By David Rolland
By David Von Bader
By Rebecca Bulnes
By Laurie Charles
By Chuck Strouse
By Lee Zimmerman
By Laurie Charles
Mirrors reflect the one-dimensional image given and give it back. Hard rockers Alice in Chains take their fans beyond the looking glass and into the bloody guts of their music, where they explore the darkest sides of emotion and drug abuse -- more like looking at the mirror from the wrong side.
Alice's Seattle-bred members -- singer Layne Staley, guitarist Jerry Cantrell, bassist Mike Starr, and drummer Sean Kinney -- call their new release Dirt, and that's important. The twelve (or thirteen, we'll get to that) penetrating songs spiral inward to the band's own frustrations. "Them Bones," the album's first single, concerns itself with what Cantrell calls "the brutal realities of life." The title track, penned by Staley, serves to help him release some of the anger. "I call this my revenge," he says matter-of-factly. "It's about someone who treated me like dirt, and now she's in the dirt." His revenge is taken to the extreme -- the cover of the album features a depiction of a woman morbidly staring up as she sinks into the cold, cold ground. Talking about it, Staley laughs at this brutal reality.
Staley's artistic contribution goes further than the suggestion for the cover art. His own drawings (of a sun and other icons) appear inside the album. The band, Staley says, was unhappy with the artwork on their first album, Facelift, and decided to do things their way this time, using drawings originally made for a band T-shirt.
A recurring theme in the music of Alice in Chains is drug addiction. Songs such as "Sickman," "Junkhead," and "God Smack" bring the complex issue to the dirt surface. "Angry Chair," another Staley piece, is testimony about his own confrontation with unbalancing chemicals. "It's about sitting in a little studio apartment in L.A. after I quit doing drugs," he explains soberly. "I wanted to get high, but knew I couldn't do it. So I wrote a song about it." Staley's turn away from drugs came when he decided that he was "sick and tired of being sick and tired," a cliche, yes, but also a brutal reality.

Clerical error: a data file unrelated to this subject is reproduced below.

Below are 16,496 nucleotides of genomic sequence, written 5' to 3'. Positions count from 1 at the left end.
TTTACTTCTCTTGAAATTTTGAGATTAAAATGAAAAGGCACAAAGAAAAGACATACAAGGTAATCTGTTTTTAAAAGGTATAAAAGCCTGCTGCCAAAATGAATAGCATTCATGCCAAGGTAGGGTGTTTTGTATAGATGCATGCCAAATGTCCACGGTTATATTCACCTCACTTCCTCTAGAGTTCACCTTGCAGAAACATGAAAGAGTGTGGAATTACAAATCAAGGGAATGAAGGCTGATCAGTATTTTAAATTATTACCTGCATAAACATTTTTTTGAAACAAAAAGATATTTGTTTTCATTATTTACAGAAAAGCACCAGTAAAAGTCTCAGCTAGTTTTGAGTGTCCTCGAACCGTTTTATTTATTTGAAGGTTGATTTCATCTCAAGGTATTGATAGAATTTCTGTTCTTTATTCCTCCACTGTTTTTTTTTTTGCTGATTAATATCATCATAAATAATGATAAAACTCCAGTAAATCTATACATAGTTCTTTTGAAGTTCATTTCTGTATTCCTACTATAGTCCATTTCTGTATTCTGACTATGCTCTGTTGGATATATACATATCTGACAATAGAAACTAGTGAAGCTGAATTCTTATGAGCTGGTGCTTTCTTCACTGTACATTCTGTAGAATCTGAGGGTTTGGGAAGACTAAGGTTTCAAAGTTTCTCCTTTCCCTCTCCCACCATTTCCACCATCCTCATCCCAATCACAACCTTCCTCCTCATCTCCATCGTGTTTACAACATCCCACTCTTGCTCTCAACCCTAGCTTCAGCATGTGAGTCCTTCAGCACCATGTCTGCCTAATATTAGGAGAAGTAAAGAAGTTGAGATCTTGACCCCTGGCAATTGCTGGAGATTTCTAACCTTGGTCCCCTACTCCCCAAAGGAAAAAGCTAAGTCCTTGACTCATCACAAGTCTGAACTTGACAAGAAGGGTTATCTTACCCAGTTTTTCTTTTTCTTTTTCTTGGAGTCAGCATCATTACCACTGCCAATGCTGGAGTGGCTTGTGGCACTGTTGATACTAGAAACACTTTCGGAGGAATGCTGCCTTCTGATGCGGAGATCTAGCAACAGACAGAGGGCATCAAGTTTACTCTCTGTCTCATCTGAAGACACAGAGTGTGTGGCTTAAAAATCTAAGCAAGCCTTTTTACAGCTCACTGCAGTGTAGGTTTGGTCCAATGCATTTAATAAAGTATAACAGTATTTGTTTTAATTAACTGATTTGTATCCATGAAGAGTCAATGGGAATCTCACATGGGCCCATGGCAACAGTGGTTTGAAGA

Although Dirt's lyrics explore the band members' frustrations and depressing experiences, and are grounded in reality, the album is nonetheless receiving airplay on MTV and radio. The band even appeared in the recently released Cameron Crowe movie Singles, playing the song "Would ?." "Usually people don't listen to the words," Staley says with a chuckle. "So we can get away with what we say. But when they do hear what the songs are about, they usually pull it [off the air]."
Alice in Chains's music is not overpowered by the lyrics, but rather, complemented by the raw, crunching sound of Cantrell's guitar, a kind of mongrel mix of Black Sabbath and early Metallica, with a wee touch of Slayer. Though not listed in the credits of the first pressing of the new album (it will be named on the second), "Iron Man," a 45-second blitz sandwiched between "God Smack" and "Hate to Feel," features Tom Araya, Slayer's thrash-metal vocalist. "Tom's a good friend of ours," Staley says. "So we asked him to come down and scream his butt off."
The band is gaining popularity slowly, but the speed of that vague process doesn't bother Staley. "We didn't start out with a formula to reach success," he says. "The way it's goin' is fine. It gives us time to adjust to the insanity of the music business. You know -- the media, tabloid bullshit. If you get a hit song right away, and everyone likes you, then there's a lot of pressure to keep it up. I couldn't handle that." Brutal. Reality.
ALICE IN CHAINS performs with Gruntruck and Screaming Trees after 8:00 p.m. Friday at the Edge, 200 W Broward Blvd, Ft Lauderdale, 525-9333. Tickets cost $14 and $16.